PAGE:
[19] J. Tully, "Introduction into Windows anti-debugging,", Sep. 2008.

[20] P. Ferrie, "The ultimate anti-debugging reference,", 2011.

[21] T. Shields, "Anti-debugging--a developers view," 2011.

[22] A. J. Smith, R. F. Mills, A. R. Bryant, G. L. Peterson, M. R. Grimaila, "REDIR: Automated static detection of obfuscated anti-debugging techniques," in Proc. of 2014 International Conference on Collaboration Technologies and Systems 2014, pp. 173-180, 2014. doi:10.1109/cts.2014.6867561

[23] D. Brumley, I. Jager, T. Avgerinos, E. J. Schwartz, "BAP: A Binary Analysis Platform," in Proc. of International Conference on Computer Aided Verification 2011, pp. 463-469, 2011. doi:10.1007/978-3-642-22110-1_37

[24] P. Chen, C. Huygens, L. Desmet, W. Joosen, "Advanced or not? A comparative study of the use of anti-debugging and anti-VM techniques in generic and targeted malware," in Proc. of IFIPSEC'2016 Conference, pp. 323-336, 2016. doi:10.1007/978-3-319-33630-5_22

[25] K. Yoshizaki, T. Yamauchi, "Malware Detection Method Focusing on Anti-debugging Functions," in Proc. of Computing and Networking (CANDAR) 2014, pp. 563-566, 2014. doi:10.1109/candar.2014.36

[26] V. Oduguwa, A. Tiwari, R. Roy, "Evolutionary computing in manufacturing industry: an overview of recent applications," Applied Soft Computing, vol. 5, no. 3, pp. 281-299, 2005. doi:10.1016/j.asoc.2004.08.003

[27] C. Pozna, F. Troester, R. E. Precup, J. Tar, S. Preitl, "On the design of an obstacle avoiding trajectory: method and simulation," Mathematics and Computers in Simulation, vol. 79, no. 7, pp. 2211-2226, 2009. doi:10.1016/j.matcom.2008.12.015

[28] J. Saadat, P. Moallem, H. Koofigar, "Training echo state neural network using harmony search algorithm," International Journal of Artificial Intelligence, vol. 15, no. 1, pp. 163-179, 2017.

[29] S. Vrkalovic, E. Lunca, I. Borlea, "Model-free sliding mode and fuzzy controllers for reverse osmosis desalination plants, International Journal of Artificial Intelligence," vol. 16, no. 2, pp. 208-222, 2018.

[30] Obsidium Software. "Obsidium Software Protection System,", 2016.

[31] OllyDbg. "OllyDbg v1.10: 32-bit assembler level analyzing debugger for Microsoft Windows,", 2014.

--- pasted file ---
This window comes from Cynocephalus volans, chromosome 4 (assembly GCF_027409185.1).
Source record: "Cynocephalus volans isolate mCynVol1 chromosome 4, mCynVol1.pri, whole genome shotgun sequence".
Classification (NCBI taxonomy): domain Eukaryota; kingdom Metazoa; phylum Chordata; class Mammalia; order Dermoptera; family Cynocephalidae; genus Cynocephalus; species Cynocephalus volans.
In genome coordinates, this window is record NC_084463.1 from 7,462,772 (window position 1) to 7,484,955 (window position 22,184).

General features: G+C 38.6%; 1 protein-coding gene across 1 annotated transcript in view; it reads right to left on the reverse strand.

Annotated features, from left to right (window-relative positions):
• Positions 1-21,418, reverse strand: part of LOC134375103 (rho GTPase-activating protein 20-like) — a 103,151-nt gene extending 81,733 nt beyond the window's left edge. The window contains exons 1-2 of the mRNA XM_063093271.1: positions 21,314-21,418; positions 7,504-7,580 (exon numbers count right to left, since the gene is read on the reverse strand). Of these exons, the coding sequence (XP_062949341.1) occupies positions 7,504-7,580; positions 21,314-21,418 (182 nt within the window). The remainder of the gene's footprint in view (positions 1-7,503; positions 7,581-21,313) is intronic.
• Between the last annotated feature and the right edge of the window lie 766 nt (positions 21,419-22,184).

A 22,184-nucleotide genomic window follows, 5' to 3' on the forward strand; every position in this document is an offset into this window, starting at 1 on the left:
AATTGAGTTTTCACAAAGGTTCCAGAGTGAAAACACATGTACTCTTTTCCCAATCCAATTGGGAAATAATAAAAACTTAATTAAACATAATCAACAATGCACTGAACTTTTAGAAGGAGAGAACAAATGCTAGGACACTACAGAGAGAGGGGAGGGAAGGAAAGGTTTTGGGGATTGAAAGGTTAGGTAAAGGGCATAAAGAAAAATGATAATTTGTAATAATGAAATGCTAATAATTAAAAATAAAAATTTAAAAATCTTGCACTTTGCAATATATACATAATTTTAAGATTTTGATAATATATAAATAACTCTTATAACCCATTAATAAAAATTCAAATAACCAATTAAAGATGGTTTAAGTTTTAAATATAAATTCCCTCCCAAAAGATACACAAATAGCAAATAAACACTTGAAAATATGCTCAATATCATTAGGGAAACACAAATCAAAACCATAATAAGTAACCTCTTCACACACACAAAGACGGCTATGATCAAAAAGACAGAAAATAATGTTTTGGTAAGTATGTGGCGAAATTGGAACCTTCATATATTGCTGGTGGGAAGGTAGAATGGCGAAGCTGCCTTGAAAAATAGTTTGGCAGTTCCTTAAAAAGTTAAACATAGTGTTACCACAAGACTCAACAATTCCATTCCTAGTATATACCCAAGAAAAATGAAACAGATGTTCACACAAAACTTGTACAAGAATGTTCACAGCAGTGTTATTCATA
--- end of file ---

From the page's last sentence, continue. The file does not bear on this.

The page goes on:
Juhyun PARK (1), Yun-Hwan JANG (2), Soohwa HONG (1), Yongsu PARK (1)

(1) Department of Computer Science, Hanyang University, S. Korea

(2) Department of Information Security, Hanyang University, S. Korea

(*) Corresponding author Yongsu PARK:

Digital Object Identifier 10.4316/AECE.2019.02003

Classif   Anti-debugging technique                   Pin
ication                                              Detected

               IsDebuggerPresent                     X
          CheckRemoteDebuggerPresent                 X
              OutputDebugString                      X
                FindWindow                           X
          QueryInformationProcess                    X
          SetInformationThreadDebuggerDetaching      X
          OllyDbg OutputDebugString() Format String  X
API-        SeDebugPrivilege OpenProcess             X
based         QueryInformationProcess                O
              QueryInformationProcess                X
             QueryPerformanceCounter                 O
                 GetTickCount                        X
                 timeGetTime                         X
                 CloseHandle                         X
              Hardware Breakpoints                   X
            Control-C Vectored Exception             X
Instruct            RDTSC                            O
ion-          INT 3 Exception (0XCC)                 X